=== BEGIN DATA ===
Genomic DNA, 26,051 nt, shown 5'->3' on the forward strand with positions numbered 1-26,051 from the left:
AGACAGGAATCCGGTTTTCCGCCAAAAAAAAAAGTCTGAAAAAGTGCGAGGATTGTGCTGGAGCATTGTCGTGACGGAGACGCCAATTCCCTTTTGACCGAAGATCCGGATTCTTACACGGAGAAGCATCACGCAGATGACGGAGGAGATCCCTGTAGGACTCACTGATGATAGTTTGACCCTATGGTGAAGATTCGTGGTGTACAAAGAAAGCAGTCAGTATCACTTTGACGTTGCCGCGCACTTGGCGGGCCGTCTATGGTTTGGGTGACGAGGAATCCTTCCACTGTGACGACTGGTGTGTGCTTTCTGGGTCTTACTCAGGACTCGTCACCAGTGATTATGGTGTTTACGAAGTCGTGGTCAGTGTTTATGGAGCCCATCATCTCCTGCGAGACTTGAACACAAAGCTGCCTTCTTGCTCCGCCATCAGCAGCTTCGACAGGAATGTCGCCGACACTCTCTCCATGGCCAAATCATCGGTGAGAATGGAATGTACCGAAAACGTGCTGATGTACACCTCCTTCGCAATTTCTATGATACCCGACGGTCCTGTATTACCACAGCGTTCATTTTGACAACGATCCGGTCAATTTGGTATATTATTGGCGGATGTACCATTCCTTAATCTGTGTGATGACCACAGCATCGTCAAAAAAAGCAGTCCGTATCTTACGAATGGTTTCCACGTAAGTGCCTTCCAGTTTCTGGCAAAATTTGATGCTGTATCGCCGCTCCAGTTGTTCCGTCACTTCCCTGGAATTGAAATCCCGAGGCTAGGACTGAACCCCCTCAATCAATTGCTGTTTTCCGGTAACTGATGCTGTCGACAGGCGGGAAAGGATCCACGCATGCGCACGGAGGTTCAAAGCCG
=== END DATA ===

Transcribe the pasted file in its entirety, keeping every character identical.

Genomic DNA, 26,051 nt, shown 5'->3' on the forward strand with positions numbered 1-26,051 from the left:
AGACAGGAATCCGGTTTTCCGCCAAAAAAAAAAGTCTGAAAAAGTGCGAGGATTGTGCTGGAGCATTGTCGTGACGGAGACGCCAATTCCCTTTTGACCGAAGATCCGGATTCTTACACGGAGAAGCATCACGCAGATGACGGAGGAGATCCCTGTAGGACTCACTGATGATAGTTTGACCCTATGGTGAAGATTCGTGGTGTACAAAGAAAGCAGTCAGTATCACTTTGACGTTGCCGCGCACTTGGCGGGCCGTCTATGGTTTGGGTGACGAGGAATCCTTCCACTGTGACGACTGGTGTGTGCTTTCTGGGTCTTACTCAGGACTCGTCACCAGTGATTATGGTGTTTACGAAGTCGTGGTCAGTGTTTATGGAGCCCATCATCTCCTGCGAGACTTGAACACAAAGCTGCCTTCTTGCTCCGCCATCAGCAGCTTCGACAGGAATGTCGCCGACACTCTCTCCATGGCCAAATCATCGGTGAGAATGGAATGTACCGAAAACGTGCTGATGTACACCTCCTTCGCAATTTCTATGATACCCGACGGTCCTGTATTACCACAGCGTTCATTTTGACAACGATCCGGTCAATTTGGTATATTATTGGCGGATGTACCATTCCTTAATCTGTGTGATGACCACAGCATCGTCAAAAAAAGCAGTCCGTATCTTACGAATGGTTTCCACGTAAGTGCCTTCCAGTTTCTGGCAAAATTTGATGCTGTATCGCCGCTCCAGTTGTTCCGTCACTTCCCTGGAATTGAAATCCCGAGGCTAGGACTGAACCCCCTCAATCAATTGCTGTTTTCCGGTAACTGATGCTGTCGACAGGCGGGAAAGGATCCACGCATGCGCACGGAGGTTCAAAGCCG